FORT MILL — A short walk from the main commons area, among language and computer classrooms at Fort Mill High School, startup company Visionary, Inc. is quickly becoming the go-to spot for students wanting iPhones, tablets and tech gear.
Well, sort of.
“Keep in mind, it’s virtual,” said Avery Carter, vice president of marketing.
Carter is a junior at the school. He’s one of more than 20 students in a virtual enterprise class that facilitator Renita Rochester believes is the closest they’ll come to navigating in the corporate world pre-graduation. Students participate with thousands of schools online in creating, distributing and marketing products.
They also take on more menial tasks – expense reports, company user names and passwords, audit prep, spreadsheet checks.
“Basically it’s a real world business, but it in a class,” said CFO Ryan Long, a senior in his second year with the class. “We don’t just get to do the fun stuff.”
Upper level management must interview at least twice for the jobs they want. All employees get “paid” and most have virtual company stock. They have credit cards, bank accounts. And every Wednesday is corporate attire day, meaning employees tend to stick out from the crowd in the cafeteria or between classes.
Senior Halle Hillman is vice president of human resources. She figures everyone goes into business sooner or later, so Visionary, Inc. gives students like her an advantage in knowing what to expect, and what’s expected of them.
“This, to be honest, should be a mandatory class in high school,” she said.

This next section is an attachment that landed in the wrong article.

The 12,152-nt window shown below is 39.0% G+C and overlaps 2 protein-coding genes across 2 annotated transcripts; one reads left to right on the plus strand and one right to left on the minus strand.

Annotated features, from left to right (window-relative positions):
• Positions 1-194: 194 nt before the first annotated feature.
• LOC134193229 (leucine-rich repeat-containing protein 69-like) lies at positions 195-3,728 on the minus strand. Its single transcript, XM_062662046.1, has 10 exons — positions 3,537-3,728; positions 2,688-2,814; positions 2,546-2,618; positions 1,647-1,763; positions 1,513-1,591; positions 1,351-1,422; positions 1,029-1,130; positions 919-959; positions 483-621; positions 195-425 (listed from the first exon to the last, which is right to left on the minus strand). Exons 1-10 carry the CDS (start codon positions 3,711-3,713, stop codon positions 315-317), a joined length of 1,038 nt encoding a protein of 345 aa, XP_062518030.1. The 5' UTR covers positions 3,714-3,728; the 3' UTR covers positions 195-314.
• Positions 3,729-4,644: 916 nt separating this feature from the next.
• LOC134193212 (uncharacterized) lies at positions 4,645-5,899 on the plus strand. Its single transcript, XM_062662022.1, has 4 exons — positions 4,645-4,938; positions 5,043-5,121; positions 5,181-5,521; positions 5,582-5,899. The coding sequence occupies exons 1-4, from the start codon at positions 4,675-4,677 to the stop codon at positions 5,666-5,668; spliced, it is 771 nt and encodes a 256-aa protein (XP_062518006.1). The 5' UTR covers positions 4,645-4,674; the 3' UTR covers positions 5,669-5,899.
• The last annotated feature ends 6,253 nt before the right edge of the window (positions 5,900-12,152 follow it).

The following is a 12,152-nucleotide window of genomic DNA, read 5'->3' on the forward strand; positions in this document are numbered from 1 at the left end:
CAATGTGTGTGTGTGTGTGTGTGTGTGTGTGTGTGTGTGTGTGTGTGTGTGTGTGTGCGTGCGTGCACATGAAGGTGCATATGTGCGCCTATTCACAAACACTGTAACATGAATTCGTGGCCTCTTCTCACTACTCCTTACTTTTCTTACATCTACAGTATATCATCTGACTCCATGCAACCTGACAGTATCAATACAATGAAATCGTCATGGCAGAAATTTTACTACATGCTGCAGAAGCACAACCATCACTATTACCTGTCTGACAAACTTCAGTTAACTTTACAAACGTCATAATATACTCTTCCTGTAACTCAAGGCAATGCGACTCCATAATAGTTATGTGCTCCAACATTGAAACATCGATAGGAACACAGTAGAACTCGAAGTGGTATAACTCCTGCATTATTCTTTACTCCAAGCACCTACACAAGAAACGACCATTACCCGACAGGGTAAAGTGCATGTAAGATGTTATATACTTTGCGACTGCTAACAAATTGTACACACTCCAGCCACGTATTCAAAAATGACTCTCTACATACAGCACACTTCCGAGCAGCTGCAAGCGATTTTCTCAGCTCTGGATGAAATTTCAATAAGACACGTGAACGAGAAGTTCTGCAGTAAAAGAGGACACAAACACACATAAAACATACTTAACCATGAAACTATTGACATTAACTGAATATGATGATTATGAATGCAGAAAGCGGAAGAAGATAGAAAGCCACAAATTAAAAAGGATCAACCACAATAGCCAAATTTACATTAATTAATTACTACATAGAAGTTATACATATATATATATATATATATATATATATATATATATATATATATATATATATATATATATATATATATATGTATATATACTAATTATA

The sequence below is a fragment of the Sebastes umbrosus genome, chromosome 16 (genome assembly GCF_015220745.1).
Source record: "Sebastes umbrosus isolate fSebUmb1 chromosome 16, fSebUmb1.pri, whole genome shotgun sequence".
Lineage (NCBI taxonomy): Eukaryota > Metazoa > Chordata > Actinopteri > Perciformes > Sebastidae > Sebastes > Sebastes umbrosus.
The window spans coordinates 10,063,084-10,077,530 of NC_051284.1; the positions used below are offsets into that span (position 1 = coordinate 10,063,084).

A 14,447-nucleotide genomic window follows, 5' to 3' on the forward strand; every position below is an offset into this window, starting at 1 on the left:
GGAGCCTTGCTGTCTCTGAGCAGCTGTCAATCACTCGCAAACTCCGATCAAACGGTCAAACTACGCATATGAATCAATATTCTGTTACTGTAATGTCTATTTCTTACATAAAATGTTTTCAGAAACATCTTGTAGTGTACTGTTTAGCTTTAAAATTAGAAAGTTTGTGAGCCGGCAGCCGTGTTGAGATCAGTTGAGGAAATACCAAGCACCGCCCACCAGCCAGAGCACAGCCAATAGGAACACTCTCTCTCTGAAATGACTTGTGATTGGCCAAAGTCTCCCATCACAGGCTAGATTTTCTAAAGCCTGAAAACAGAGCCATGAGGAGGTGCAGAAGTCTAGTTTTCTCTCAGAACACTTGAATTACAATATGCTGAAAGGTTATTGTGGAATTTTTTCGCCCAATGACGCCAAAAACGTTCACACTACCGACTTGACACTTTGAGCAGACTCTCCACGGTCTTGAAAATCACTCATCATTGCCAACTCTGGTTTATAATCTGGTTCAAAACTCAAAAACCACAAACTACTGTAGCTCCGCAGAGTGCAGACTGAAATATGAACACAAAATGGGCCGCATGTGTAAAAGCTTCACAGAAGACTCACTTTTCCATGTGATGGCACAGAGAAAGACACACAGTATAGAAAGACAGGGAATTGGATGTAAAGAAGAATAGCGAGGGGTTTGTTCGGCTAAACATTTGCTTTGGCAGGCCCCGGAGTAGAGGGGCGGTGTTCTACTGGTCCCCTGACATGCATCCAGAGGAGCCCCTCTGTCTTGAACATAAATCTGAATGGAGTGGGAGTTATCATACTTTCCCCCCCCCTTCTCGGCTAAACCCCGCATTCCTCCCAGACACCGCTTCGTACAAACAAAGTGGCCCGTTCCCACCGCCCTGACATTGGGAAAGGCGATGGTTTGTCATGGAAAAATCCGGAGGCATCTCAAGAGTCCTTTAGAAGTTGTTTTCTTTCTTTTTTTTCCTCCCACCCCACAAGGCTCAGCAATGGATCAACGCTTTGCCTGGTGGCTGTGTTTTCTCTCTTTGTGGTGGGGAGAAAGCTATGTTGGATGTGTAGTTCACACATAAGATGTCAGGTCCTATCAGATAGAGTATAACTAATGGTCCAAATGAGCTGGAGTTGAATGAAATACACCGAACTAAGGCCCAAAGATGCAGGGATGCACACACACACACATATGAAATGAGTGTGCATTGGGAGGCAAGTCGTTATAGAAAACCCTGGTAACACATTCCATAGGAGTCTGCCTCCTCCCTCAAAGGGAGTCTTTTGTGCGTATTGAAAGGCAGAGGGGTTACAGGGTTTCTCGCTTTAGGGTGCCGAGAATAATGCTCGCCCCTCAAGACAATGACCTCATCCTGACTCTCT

The class is in its seventh year at the school, and others in the area have had it or still do. Rochester said it’s the hardest but most rewarding teaching she’s done, managing personalities rather than instructing curriculum. Students come to the class having already taken accounting or business, technical education or the like.
“We use this as a course that will culminate their knowledge in other courses,” Rochester said.
Amid loan applications, salaries and rent to be paid, business is going well. In its first month the company has nearly 300 virtual sales, including 180 at a recent trade show at the school.
There are times when virtual business can be confusing. Junior Olivia Adams, vice president of marketing, said sometimes potential customers at lunch or elsewhere are just about ready to pony up for the technology.
“We’re not actually selling you a real product,” she said. “The idea of what we’re selling you is real.”
Advertising and marketing departments produce brochures, fliers and catalogues, while planning for open houses or trade shows. Accounting tackles accounts payable and receivable. Students say they’re not sure how familiar would-be employers are with the program in terms of the class boosting their resumes. But they’re confident they’ll be prepared in other ways to wow potential bosses.
“It’s really teaching you some soft skills that you’ll use in your future,” Carter said. “Until you’re out in a business, you don’t really know.”